“There are other alternatives to country and western to listen to,” Thomas says with a laugh. Thomas himself plays the organ and piano, but says he lacks much talent. “I’ve always appreciated people who are gifted with the ability to play these instruments—and sort of envious of them I suppose. I am fortunate to be in a position in which I can sponsor the talent of some of these people.”
While he brings big city performances to the country, he’s also working to bring more of the country to city folk. He regularly hosts church, school and civic groups at the ranch for a glimpse of life outside of the concrete sprawl.
“There’s a disconnect between the rural community and urbanites,” Thomas said. “People can live on the 32nd floor of a condo in Houston or Dallas, and yet count on three great meals a day, seven days a week. The city structure can only survive with great American agriculture.
“What we’re trying to build to is a symbiosis. We’ll bring groups out from metropolitan areas and have a field day in a rural area, so they can gain insight into where their food and fiber comes from and what it takes to keep them happy in the city.”
Cultured in Conservation
Conservation has been a touchstone of the Thomas Ranch for the past half century. Thomas has served in a variety of capacities with the local soil and water conservation district in the last 35 years, including president of the local chapter and chairman of the south-central region of the national chapter. Recently, he was elected to serve on the executive committee at the national level. He advocates for conservation not only for the sake of the environment, but because it’s good business.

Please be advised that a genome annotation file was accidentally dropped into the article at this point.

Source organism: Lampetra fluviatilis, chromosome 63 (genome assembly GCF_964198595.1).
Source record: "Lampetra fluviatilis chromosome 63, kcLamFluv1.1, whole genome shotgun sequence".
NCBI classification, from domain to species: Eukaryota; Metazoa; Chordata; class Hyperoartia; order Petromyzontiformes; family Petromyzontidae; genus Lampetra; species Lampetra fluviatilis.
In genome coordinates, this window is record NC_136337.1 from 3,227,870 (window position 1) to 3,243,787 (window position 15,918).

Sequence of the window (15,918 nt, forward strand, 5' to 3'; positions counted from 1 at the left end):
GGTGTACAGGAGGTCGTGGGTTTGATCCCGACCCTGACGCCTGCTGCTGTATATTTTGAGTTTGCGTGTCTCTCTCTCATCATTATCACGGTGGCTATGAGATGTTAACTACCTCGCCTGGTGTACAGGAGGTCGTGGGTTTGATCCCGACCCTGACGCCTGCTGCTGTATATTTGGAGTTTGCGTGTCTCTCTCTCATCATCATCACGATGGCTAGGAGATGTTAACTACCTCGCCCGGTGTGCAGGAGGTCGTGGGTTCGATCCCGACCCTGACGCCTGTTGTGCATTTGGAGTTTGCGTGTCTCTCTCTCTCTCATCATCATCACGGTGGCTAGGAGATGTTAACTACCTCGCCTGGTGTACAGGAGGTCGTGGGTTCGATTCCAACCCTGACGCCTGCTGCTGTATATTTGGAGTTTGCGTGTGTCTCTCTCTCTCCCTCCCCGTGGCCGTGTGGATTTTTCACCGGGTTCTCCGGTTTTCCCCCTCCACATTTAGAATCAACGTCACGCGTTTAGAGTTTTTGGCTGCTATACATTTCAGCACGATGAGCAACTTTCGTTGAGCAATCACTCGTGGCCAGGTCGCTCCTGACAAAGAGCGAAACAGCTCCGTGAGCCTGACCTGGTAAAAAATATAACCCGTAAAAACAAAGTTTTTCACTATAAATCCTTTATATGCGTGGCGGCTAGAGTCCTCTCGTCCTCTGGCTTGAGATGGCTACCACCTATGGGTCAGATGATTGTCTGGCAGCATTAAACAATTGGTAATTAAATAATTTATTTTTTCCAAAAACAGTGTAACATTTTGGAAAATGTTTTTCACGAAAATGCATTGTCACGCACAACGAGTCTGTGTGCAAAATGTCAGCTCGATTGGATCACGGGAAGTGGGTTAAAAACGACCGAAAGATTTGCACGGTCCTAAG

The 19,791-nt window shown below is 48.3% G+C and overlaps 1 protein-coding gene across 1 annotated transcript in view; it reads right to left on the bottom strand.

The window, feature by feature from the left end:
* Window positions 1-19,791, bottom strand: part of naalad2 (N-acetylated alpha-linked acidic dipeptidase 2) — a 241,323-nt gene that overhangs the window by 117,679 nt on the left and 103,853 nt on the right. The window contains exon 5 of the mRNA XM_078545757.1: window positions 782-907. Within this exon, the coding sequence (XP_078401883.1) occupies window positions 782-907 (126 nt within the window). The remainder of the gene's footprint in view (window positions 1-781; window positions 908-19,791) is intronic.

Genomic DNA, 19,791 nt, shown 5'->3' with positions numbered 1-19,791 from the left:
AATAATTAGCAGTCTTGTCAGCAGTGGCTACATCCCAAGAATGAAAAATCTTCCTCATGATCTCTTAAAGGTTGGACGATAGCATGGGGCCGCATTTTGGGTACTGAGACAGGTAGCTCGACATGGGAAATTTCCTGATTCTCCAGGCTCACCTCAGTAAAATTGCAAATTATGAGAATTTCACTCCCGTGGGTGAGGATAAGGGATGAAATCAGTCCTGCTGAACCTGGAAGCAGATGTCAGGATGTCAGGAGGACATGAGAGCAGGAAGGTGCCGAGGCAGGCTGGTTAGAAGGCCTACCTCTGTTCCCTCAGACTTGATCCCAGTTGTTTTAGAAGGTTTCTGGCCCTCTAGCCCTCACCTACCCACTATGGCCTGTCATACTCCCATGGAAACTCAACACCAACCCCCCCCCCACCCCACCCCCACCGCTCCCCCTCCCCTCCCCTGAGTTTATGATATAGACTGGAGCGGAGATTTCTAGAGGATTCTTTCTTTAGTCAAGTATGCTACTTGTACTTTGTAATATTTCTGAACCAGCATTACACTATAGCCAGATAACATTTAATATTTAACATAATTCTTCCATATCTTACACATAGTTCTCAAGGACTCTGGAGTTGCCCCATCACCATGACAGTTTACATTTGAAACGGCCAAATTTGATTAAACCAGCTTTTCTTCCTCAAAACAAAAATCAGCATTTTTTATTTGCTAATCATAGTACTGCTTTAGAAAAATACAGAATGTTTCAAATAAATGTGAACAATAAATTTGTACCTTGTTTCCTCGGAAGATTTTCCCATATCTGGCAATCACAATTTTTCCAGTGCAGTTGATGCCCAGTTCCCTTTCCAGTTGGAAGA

“I’m a grass farmer first,” said Thomas, discussing his hybrid Bermuda grass crop. Soil and water conservation efforts equal better grass, and better grass equals better livestock. “Pasture improvement, cross fencing, water impoundment projects, erosion control—conservation efforts have been of great benefit to improving our bottom line.”
The vineyard is part of the conservation plan, as Thomas utilizes drip irrigation to great success. Last year he sold more than 82,000 pounds of grapes to Messina Hof Winery in Bryan.